From July 7 to July 15, the Kairos Center for Religions, Rights, and Social Justice and Poverty Initiative at Union Theological Seminary hosted Paulo Ueti and Gislei Knierim, leaders of the Brazilian Landless Workers Movement (MST), the largest social movement of the poor in the Western Hemisphere.

Paulo Ueti is the Facilitator for Latin America and the Caribbean for the Anglican Alliance for Development, Relief and Advocacy. He is a Bible Scholar and has studied theology and development, especially in program evaluation, and traveled and worked in Latin America, Europe and Africa. His practical experience in development has included working with programs in women’s literacy, health, and programs for landless people and people of the Amazon. He is a member of the Society of Biblical Literature (SBL), the Brazilian Association for Biblical Research (ABIB) and the Steering Committee of the Global Network on Contextual Bible Studies.
Gislei Siqueira Knierim is a member of the Health Sector of the Brazilian Landless Workers Movement (MST). She also works with the Land Group of the Brazilian Health Ministry, the Rural Areas on Public Health Policy for Forest and Rural Populations, and FIOCRUZ (Oswaldo Cruz Foundation, a scientific institution for research and development in biomedical sciences).
Along with smaller conversations, The Kairos Center for Religions, Rights, and Social Justice held a strategy session on the role of religion and the Bible in social movements with leaders from Union Theological Seminary, the Kairos Center and Poverty Initiative, Poverty Initiative alumni, Poverty Scholars and other grassroots activists. We also held a strategy session on health and health care where leaders from the Vermont Workers Center, Put People First – PA, the United Workers of Baltimore, Health Care is a Human Right Campaign in Maryland, health professionals, church leaders, students and Poverty Initiative and Kairos Center members exchanged experiences, posed questions and learned from Paulo, Gislei, and one another.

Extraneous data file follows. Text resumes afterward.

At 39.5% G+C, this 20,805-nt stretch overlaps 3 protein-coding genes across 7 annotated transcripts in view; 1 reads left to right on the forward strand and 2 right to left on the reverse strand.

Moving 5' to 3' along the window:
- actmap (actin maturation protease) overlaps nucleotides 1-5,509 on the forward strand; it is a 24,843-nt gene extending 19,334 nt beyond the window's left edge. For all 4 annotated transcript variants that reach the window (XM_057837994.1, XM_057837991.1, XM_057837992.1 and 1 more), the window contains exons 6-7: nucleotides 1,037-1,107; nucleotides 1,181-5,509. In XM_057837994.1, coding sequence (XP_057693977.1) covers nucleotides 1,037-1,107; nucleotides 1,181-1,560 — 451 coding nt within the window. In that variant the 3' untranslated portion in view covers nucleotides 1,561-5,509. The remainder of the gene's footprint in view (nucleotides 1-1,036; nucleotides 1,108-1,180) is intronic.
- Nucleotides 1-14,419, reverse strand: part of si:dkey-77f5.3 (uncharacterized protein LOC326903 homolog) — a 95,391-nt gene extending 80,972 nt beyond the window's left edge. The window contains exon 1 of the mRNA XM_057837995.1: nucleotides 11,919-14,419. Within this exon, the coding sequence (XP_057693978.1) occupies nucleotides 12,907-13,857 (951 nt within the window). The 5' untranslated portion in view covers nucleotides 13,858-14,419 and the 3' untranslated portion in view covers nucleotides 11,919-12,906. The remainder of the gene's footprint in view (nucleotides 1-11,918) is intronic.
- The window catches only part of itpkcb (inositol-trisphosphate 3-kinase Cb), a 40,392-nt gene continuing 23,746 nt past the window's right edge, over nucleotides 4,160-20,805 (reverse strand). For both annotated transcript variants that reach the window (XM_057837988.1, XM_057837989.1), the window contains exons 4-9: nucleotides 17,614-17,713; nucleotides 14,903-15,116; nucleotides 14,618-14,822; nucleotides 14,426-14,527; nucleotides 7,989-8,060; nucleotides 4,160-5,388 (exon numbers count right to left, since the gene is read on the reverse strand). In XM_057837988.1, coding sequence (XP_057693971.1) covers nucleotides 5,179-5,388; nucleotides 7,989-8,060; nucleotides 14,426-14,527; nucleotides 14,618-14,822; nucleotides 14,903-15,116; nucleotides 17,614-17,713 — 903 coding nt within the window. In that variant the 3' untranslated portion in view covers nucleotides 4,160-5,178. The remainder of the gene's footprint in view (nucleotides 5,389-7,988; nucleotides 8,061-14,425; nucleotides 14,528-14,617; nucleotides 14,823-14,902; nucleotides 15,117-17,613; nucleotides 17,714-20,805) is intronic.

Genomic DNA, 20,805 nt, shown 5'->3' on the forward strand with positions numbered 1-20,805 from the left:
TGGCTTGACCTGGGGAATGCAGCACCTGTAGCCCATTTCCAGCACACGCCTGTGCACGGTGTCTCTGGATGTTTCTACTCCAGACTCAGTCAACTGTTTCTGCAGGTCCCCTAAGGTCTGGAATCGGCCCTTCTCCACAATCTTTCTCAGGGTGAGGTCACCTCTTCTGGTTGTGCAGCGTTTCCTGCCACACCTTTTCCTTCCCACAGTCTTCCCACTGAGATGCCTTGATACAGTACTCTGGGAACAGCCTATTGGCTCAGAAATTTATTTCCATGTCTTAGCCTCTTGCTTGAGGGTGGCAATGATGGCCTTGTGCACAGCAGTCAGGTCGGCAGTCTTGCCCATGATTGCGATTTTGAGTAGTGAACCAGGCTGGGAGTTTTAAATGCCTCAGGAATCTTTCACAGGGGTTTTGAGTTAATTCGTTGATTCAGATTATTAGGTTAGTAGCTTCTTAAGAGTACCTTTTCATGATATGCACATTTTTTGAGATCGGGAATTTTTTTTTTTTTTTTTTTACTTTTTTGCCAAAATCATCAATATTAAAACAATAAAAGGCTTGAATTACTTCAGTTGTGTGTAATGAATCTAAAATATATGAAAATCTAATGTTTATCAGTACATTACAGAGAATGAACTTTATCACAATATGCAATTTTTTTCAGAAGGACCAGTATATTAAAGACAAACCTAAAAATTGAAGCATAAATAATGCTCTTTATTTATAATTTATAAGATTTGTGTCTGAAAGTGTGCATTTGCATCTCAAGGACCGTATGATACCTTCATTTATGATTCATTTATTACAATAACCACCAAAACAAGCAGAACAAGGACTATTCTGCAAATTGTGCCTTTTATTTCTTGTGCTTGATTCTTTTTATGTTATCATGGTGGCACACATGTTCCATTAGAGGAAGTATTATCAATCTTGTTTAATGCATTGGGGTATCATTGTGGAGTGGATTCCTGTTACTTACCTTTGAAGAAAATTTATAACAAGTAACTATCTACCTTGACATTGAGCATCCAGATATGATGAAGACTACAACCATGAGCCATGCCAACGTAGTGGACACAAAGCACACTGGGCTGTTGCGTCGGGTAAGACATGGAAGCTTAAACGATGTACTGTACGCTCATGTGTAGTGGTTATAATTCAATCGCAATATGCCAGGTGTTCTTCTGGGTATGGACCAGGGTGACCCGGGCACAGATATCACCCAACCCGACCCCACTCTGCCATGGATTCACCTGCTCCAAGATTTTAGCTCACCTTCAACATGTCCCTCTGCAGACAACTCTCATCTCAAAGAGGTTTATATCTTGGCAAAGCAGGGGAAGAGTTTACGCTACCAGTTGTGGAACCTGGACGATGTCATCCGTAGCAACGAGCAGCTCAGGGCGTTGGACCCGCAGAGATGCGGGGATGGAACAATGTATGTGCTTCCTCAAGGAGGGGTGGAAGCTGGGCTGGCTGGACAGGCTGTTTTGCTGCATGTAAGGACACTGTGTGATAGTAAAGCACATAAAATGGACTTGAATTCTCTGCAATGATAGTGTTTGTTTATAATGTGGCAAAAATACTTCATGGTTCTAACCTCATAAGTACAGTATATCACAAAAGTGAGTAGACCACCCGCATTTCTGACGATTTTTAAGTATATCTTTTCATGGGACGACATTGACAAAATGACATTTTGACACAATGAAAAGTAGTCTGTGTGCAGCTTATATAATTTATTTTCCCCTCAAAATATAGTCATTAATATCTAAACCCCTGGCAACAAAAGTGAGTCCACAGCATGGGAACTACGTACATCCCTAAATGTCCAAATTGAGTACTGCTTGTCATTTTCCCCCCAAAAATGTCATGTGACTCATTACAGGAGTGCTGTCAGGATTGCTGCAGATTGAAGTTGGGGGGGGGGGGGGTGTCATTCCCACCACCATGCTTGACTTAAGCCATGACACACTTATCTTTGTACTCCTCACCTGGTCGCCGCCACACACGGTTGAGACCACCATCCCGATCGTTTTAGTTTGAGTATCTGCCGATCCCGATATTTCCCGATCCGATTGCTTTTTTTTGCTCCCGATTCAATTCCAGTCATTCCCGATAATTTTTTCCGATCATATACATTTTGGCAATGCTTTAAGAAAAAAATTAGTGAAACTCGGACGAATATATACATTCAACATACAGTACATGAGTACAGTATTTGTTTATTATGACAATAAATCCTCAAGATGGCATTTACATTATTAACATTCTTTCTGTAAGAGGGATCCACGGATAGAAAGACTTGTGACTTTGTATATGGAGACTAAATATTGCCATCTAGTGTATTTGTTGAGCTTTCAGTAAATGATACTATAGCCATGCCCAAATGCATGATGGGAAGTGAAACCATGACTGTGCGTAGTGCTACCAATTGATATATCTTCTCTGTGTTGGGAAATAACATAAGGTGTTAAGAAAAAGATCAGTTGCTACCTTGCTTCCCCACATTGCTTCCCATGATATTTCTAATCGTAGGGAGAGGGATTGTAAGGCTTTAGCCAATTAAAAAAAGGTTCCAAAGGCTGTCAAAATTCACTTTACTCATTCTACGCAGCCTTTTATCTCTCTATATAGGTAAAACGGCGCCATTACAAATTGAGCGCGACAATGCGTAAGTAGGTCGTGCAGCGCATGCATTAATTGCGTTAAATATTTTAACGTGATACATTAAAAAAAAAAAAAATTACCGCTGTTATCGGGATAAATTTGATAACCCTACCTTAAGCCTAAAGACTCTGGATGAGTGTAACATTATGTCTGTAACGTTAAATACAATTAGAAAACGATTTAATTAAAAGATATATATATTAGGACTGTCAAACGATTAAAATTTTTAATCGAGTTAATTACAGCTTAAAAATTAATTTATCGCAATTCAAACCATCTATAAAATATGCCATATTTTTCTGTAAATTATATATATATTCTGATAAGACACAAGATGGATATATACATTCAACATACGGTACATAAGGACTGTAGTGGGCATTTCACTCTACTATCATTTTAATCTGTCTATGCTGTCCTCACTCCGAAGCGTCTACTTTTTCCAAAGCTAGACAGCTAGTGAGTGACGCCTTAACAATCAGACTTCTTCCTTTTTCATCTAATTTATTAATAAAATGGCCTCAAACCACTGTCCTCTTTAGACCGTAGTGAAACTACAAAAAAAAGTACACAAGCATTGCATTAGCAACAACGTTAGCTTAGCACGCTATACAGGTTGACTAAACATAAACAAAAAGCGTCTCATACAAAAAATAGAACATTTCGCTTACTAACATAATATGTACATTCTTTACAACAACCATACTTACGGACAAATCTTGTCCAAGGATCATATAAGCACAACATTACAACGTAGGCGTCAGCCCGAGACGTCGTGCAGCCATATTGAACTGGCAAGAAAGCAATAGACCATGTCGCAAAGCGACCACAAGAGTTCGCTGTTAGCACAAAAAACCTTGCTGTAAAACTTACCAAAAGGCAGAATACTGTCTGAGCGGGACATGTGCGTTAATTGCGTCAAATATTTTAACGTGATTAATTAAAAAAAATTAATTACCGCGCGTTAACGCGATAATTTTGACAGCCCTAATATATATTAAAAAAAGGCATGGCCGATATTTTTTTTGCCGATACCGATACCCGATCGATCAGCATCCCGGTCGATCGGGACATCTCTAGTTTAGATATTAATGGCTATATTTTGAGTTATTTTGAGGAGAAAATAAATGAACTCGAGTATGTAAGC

We covered topics such as practices and techniques of contextual bible study, the evolution of the use of the bible in social movements in Brazil, the perils of traditional interpretations of “the poor are with you always”, the lepers, demoniacs, women and other poor and marginalized New Testament leaders as role models of discipleship, the importance of reading the Bible with the poor who are organized, the public health system of Brazil, policies and structures to include people living in rural areas and the forest in the health system, and the principles of Brazilian public health care of prevention, promotion, recovery, rehabilitation, among other important topics.
There were many lessons learned from the discussions and the Kairos Center will strive to regularize this type of discussion and exchange among global social movements focused on ending poverty. There were important themes related to the role of the Bible in the promotion and advancement of social movements as well as health as a human right that rung true in this exchange and our larger work of uniting and organizing the poor.
Paulo spoke to how they do bible studies (called contextual Bible study because of the connection to reading the Bible with the community, with the poor) not to learn about the bible but to learn about transforming society. The aim of contextual Bible study is to make people more aware, conscious, and committed to what’s going on and help get people affiliated with a social movement. We read the Bible with a political lens: do good will, assess theology and exegesis, and try to get the community involved. When doing a training in contextual Bible study, we understand that even the bible is a political site of struggle.